Protein C is a substance that prevents blood clotting. A blood test can be done to see how much of this protein you have in your blood.
How the test is performed
A blood sample is needed. For information on how this is done, see:
How to prepare for the test
Certain drugs can interfere with this test. Be sure to tell your doctor about all medications and supplements you are taking before having this test.
Some medicines that prevent blood clots from forming (anticoagulants), such as warfarin (Coumadin), decrease protein C and protein S levels. Your doctor may ask you to stop taking these medications for a time before the test.
How the test will feel
When the needle is inserted to draw blood, some people feel moderate pain. Others feel only a prick or stinging sensation. Afterward, there may be some throbbing.
Why the test is performed
Your doctor may order this test if you have an unexplained blood clot, or a family history of blood clots. Protein C and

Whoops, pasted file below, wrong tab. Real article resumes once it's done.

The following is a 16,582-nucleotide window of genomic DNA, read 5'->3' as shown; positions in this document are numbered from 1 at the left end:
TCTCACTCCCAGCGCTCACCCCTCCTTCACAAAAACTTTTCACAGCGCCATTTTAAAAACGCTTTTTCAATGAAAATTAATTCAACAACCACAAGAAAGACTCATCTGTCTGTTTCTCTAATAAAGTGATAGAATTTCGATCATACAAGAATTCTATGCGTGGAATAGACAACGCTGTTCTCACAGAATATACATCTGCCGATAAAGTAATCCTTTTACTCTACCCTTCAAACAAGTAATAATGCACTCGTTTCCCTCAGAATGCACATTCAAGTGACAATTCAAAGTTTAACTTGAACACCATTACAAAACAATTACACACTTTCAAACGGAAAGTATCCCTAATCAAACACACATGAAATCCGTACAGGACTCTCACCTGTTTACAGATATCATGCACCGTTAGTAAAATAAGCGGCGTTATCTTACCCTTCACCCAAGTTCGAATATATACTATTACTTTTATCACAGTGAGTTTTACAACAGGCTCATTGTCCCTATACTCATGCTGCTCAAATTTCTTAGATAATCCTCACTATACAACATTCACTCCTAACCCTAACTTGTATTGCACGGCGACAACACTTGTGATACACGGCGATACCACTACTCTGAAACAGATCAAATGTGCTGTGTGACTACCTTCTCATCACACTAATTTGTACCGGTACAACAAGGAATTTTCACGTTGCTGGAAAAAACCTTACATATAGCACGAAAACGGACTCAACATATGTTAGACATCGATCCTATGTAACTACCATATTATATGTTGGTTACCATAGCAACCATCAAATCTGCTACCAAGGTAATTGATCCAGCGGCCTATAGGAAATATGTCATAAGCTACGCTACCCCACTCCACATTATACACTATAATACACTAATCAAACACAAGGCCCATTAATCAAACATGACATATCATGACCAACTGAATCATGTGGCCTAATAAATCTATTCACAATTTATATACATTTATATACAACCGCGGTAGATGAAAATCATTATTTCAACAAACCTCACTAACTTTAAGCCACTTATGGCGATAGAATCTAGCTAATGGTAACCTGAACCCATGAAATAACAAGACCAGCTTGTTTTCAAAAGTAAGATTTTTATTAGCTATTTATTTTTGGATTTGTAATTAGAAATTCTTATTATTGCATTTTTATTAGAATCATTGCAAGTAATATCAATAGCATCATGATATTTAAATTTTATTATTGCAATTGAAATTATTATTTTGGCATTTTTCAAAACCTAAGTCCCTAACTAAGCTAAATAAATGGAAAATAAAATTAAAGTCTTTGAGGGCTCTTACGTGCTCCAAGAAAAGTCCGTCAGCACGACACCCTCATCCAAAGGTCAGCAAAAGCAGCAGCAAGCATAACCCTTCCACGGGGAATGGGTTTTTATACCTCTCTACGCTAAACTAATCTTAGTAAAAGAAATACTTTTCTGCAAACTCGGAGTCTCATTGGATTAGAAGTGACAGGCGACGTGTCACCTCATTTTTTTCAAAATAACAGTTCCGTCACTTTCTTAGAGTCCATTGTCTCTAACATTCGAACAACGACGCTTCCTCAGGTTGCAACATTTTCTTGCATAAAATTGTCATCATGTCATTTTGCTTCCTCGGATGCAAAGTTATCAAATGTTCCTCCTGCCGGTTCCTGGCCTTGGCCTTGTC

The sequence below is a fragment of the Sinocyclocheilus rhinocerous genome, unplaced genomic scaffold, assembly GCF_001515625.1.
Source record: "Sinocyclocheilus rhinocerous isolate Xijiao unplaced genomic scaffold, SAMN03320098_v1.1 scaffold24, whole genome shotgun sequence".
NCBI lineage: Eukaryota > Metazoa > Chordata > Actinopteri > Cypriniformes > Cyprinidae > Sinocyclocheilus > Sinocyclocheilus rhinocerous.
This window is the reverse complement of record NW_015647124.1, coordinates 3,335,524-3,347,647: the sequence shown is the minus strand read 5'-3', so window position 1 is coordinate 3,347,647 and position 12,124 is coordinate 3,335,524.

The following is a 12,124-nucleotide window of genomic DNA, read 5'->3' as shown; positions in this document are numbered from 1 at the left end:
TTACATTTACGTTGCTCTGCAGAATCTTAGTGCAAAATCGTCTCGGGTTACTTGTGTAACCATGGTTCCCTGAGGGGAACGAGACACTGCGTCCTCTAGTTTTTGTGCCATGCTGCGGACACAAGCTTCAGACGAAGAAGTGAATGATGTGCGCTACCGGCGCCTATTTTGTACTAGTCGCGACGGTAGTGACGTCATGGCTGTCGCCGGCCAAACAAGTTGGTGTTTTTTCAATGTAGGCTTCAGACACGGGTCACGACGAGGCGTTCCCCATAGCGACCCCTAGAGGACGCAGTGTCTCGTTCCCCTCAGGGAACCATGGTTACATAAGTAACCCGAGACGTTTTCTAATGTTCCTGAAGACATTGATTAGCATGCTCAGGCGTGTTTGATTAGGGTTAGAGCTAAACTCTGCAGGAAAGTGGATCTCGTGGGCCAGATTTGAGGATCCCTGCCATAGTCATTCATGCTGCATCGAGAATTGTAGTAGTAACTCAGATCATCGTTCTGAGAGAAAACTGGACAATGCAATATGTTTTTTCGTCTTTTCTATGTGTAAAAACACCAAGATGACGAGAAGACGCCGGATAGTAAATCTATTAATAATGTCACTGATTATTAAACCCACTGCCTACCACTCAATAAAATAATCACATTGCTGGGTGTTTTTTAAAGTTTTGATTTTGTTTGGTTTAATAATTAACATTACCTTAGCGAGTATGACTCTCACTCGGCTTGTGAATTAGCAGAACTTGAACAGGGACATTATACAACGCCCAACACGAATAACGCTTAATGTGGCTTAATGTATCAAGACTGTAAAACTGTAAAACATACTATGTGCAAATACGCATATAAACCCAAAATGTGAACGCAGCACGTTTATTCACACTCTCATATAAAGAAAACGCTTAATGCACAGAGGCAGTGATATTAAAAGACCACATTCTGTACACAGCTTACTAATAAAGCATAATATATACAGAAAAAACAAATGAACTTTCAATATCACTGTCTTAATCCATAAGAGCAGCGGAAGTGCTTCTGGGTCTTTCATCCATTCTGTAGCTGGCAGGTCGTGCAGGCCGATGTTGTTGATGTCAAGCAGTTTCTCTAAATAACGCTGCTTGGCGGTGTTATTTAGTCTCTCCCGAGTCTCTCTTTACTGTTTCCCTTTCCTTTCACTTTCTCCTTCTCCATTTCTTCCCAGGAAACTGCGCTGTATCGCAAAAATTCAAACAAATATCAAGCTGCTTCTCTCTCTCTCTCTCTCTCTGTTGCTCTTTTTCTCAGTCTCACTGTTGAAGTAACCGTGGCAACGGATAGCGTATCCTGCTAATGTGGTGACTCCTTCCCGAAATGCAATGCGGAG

The test is also used to screen relatives of patients with a known protein C deficiency. It may also be done to find the reason for repeated
Normal values are 60 – 150% inhibition.
Note: Normal value ranges may vary slightly among different laboratories. Talk to your doctor about the meaning of your specific test results.
The examples above show the common measurements for results for these tests. Some laboratories use different measurements or may test different specimens.
What abnormal results mean
A lack (deficiency) of protein C can lead to excess
Protein C deficiency can be passed down through families (inherited) or it can develop with other conditions, such as:
Disseminated intravascular coagulation(DIC)
Long-term antibiotic use
Warfarin (Coumadin) use
Protein C levels rise with age, but this does not cause any health problems.
What the risks are
There is very little risk involved with having your blood taken. Veins and arteries vary in size from one patient to another and from one side of the body to the other. Taking blood from some people may be more difficult than from others.
Other risks associated with having blood drawn are slight but may include:
- Excessive bleeding
- Fainting or feeling light-headed
- Hematoma (blood accumulating under the skin)
- Infection (a slight risk any time the skin is broken)